City authorities in Durban have issued a warning to customers who bought an over-the-counter skincare product after eight people were hospitalised.
The Daily News reported that officials were now looking for other customers of the ayurvedic product Skintocare, which is imported from India and available from homeopaths and health shops.
Durban officials found the product contained high levels of lead.
Most of the patients were teenage girls and taking the product in capsule form for treatment of acne and skin blemishes.
City health authorities launched a probe of the product, Skintocare – manufactured by Indian company Bacfo Pharmaceuticals – after being tipped of by a haematologist who was treating a patient.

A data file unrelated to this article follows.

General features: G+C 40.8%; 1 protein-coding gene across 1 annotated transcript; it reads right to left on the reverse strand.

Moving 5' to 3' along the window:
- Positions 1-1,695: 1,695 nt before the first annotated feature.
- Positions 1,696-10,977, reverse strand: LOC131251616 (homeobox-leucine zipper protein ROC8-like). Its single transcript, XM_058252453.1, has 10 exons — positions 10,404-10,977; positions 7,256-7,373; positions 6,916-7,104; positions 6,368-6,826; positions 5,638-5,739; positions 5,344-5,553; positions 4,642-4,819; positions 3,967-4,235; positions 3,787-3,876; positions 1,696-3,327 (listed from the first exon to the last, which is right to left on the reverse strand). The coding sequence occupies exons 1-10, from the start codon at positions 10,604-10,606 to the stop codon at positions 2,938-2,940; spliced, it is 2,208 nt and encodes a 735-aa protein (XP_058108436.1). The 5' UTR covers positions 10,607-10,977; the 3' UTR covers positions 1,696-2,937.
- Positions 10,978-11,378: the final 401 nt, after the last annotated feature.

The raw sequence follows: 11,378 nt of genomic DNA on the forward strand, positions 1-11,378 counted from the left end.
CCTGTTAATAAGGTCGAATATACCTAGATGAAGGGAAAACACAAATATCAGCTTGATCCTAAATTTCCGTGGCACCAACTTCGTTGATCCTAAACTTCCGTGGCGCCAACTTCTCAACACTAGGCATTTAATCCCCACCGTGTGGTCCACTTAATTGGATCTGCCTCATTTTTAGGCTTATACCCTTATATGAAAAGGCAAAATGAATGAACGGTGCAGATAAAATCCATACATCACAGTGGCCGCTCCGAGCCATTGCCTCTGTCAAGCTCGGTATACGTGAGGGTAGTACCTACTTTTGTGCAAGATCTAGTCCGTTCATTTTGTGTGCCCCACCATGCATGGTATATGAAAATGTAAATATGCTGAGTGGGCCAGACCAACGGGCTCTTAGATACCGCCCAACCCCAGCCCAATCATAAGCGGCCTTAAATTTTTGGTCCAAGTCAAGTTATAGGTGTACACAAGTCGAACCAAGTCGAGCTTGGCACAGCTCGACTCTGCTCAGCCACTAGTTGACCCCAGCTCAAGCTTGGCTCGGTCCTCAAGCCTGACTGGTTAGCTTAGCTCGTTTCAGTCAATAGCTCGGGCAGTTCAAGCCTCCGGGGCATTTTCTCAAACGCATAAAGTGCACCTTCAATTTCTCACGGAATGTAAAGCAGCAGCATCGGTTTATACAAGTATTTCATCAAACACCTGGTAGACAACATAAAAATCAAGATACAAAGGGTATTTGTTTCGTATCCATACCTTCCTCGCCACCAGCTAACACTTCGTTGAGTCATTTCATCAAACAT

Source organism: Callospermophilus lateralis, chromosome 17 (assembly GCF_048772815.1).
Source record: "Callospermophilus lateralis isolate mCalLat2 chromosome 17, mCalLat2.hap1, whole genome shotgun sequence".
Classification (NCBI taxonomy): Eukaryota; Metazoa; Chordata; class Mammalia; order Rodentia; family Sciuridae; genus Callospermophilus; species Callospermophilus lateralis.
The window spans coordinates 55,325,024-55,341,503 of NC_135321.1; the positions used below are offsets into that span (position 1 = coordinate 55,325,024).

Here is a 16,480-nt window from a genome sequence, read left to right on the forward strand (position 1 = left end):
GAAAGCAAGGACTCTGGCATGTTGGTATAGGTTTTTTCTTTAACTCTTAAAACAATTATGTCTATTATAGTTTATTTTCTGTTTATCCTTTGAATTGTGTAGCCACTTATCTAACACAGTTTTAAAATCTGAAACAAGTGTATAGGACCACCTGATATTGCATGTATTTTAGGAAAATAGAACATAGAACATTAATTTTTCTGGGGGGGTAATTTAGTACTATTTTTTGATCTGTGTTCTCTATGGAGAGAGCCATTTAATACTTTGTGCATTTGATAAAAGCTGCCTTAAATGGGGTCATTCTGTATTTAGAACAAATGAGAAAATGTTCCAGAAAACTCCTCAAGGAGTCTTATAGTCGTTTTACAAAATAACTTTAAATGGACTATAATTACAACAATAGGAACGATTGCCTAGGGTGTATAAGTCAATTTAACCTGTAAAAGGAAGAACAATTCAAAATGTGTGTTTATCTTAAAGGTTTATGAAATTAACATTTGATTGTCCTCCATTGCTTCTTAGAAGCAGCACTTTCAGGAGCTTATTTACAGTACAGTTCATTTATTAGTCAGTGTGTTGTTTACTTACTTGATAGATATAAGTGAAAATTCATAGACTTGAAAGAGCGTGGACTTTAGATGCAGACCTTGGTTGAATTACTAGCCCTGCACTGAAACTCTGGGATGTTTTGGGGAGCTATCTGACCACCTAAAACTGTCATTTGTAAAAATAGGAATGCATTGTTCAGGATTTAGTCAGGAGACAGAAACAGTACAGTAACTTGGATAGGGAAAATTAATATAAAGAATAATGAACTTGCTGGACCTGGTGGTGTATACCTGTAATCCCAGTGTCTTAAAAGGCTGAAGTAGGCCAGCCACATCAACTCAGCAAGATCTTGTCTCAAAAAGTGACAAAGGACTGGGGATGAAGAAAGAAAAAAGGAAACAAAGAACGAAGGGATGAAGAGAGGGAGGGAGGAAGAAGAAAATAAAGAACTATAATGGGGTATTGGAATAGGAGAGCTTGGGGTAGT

Skintocare is an ayurvedic preparation imported from India and has been available through health shops and homeopaths.
The product was advertised as a research-based formulation consisting of antimicrobial, blood purifying, anti-itching, and astringent ingredients, which worked to remove the cause of blemishes, dark spots, and acne by removing toxins stored in the body.
Ayurvedic medicine is old and pre-science. To say it is “research based” is a bit disingenuous since its NOT the same kind of research that goes into your clinically tested drugs. It’s based on ideas of harmony and balance. But it appears from this case that the treatment was not subjected to quality and safety testing. The same can be said for dietary supplements and many complementary meds in other countries. When this is the situation, you don’t know what you are buying. It may even be toxic.